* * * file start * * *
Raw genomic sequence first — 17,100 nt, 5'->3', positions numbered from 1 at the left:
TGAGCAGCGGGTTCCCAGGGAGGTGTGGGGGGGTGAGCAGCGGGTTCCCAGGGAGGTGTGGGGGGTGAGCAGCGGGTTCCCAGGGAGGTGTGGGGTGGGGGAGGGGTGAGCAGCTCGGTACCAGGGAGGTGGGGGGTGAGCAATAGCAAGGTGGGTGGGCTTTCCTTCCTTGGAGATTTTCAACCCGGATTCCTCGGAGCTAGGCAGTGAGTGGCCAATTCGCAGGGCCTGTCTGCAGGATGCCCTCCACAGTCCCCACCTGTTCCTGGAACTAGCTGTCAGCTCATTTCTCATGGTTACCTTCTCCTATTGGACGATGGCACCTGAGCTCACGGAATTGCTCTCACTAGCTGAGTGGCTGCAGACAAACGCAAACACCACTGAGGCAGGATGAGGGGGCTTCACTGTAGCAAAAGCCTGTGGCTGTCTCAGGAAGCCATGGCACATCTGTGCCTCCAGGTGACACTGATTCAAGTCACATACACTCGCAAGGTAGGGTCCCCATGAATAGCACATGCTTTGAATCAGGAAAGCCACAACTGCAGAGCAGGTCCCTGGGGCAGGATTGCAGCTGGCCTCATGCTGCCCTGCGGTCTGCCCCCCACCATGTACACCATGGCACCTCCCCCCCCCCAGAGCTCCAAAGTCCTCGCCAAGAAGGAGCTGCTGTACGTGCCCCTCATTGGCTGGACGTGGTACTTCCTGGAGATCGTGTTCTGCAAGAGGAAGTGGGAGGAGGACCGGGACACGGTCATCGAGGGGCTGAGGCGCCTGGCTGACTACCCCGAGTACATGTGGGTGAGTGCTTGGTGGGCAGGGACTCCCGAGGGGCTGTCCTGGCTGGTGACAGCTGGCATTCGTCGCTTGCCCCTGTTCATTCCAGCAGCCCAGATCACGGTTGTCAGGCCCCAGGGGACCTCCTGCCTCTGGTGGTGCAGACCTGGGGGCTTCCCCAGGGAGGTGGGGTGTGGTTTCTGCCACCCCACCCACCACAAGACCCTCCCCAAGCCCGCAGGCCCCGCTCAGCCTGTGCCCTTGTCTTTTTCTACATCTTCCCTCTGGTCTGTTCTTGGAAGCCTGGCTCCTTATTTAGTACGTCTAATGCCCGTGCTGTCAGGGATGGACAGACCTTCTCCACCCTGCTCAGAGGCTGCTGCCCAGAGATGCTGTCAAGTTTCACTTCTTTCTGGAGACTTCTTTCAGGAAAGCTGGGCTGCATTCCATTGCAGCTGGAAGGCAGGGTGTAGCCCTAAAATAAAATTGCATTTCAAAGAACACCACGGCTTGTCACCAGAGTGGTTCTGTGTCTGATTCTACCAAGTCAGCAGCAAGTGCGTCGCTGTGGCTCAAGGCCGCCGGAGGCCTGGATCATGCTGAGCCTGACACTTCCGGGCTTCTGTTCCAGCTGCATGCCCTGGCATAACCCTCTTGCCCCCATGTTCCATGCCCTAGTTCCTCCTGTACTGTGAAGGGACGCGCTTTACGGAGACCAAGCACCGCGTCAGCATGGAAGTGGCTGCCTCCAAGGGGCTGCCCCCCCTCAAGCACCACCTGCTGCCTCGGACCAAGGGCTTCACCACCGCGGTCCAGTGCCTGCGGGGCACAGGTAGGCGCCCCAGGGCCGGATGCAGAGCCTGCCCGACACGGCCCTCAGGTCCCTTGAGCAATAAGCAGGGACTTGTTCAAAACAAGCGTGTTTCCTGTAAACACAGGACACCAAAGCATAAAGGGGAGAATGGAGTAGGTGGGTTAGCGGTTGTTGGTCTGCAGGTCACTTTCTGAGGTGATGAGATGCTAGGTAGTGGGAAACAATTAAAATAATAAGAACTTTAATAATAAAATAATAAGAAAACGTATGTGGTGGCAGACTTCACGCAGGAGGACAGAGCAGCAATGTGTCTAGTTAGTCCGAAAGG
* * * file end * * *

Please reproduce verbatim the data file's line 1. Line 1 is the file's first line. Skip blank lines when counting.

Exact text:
Raw genomic sequence first — 17,100 nt, 5'->3', positions numbered from 1 at the left: